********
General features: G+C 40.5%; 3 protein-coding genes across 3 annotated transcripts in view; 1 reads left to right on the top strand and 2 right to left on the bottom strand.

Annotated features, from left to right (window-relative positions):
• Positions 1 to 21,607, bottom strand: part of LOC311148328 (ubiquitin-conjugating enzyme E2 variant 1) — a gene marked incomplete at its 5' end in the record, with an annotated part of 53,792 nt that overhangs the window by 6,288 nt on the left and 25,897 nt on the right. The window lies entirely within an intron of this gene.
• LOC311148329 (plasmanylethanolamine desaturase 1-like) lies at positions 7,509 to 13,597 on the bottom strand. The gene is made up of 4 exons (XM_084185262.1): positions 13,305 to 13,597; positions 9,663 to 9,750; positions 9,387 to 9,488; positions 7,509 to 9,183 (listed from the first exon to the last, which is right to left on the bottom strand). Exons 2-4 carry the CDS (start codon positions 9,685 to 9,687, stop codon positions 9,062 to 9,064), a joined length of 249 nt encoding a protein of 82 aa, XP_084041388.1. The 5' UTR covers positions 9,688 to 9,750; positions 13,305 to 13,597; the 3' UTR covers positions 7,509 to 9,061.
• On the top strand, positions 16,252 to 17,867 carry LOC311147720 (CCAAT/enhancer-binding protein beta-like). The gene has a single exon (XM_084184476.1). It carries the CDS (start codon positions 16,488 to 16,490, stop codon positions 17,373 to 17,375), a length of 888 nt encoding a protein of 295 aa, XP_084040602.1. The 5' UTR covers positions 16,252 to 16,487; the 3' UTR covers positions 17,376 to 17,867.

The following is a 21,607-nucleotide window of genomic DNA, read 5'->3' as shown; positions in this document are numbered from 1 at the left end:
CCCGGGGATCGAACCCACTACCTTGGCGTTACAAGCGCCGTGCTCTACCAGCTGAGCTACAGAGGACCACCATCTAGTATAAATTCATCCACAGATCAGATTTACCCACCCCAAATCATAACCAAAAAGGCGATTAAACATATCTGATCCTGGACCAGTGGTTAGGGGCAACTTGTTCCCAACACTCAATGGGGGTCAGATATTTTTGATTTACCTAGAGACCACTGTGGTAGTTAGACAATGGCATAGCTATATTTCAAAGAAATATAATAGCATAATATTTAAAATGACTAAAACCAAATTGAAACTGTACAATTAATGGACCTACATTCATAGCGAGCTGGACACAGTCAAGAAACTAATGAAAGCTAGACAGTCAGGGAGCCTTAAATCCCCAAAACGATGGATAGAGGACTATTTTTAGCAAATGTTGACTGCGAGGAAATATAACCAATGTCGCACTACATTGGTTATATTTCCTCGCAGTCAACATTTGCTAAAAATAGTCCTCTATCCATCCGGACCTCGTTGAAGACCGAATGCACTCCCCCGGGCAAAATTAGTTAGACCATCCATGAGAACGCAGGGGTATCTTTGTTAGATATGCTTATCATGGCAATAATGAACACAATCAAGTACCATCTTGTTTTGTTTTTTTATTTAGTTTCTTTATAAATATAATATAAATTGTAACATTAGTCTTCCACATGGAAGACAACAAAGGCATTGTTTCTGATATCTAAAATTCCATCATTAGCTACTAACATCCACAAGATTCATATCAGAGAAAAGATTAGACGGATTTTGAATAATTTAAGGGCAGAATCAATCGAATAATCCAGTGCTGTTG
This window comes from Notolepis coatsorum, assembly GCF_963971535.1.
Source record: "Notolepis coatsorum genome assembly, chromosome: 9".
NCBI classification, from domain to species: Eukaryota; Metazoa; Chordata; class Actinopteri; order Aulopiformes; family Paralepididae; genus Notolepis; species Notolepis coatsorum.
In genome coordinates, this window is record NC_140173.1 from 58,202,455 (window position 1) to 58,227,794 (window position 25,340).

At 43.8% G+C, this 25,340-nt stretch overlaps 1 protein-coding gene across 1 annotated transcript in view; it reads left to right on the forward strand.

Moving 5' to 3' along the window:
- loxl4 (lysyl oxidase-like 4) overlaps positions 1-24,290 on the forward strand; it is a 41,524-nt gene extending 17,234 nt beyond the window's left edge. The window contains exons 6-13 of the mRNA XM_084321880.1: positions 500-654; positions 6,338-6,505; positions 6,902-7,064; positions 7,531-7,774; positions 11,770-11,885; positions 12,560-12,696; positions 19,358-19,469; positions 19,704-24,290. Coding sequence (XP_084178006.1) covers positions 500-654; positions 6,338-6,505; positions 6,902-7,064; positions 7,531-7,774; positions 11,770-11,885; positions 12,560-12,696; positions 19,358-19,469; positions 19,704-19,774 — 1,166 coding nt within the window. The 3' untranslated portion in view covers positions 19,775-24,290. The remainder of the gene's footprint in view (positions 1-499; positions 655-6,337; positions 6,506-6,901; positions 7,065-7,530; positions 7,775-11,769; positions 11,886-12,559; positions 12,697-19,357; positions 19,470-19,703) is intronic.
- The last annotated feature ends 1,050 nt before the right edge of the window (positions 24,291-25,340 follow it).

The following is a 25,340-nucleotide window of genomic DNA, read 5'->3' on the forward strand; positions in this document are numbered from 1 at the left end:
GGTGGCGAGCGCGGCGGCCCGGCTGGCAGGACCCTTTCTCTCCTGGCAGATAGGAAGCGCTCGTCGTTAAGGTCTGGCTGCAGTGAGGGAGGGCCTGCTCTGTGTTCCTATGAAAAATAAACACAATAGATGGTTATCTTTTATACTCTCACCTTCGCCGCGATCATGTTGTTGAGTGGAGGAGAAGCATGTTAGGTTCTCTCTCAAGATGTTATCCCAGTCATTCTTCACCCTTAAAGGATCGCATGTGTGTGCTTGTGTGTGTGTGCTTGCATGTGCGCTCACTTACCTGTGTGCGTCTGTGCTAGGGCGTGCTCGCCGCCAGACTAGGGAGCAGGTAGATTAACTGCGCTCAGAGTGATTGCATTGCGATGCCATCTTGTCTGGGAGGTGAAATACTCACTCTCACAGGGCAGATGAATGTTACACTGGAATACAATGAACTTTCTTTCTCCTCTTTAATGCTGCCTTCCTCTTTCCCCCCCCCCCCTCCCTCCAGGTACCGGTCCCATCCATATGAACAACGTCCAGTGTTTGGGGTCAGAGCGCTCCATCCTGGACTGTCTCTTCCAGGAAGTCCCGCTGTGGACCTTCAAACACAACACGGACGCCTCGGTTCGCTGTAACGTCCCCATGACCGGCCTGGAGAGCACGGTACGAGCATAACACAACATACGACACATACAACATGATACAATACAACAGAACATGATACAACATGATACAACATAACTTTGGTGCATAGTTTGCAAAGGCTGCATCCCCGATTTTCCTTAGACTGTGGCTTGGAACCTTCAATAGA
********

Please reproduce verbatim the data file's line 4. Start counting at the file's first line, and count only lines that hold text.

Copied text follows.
• LOC311148329 (plasmanylethanolamine desaturase 1-like) lies at positions 7,509 to 13,597 on the bottom strand. The gene is made up of 4 exons (XM_084185262.1): positions 13,305 to 13,597; positions 9,663 to 9,750; positions 9,387 to 9,488; positions 7,509 to 9,183 (listed from the first exon to the last, which is right to left on the bottom strand). Exons 2-4 carry the CDS (start codon positions 9,685 to 9,687, stop codon positions 9,062 to 9,064), a joined length of 249 nt encoding a protein of 82 aa, XP_084041388.1. The 5' UTR covers positions 9,688 to 9,750; positions 13,305 to 13,597; the 3' UTR covers positions 7,509 to 9,061.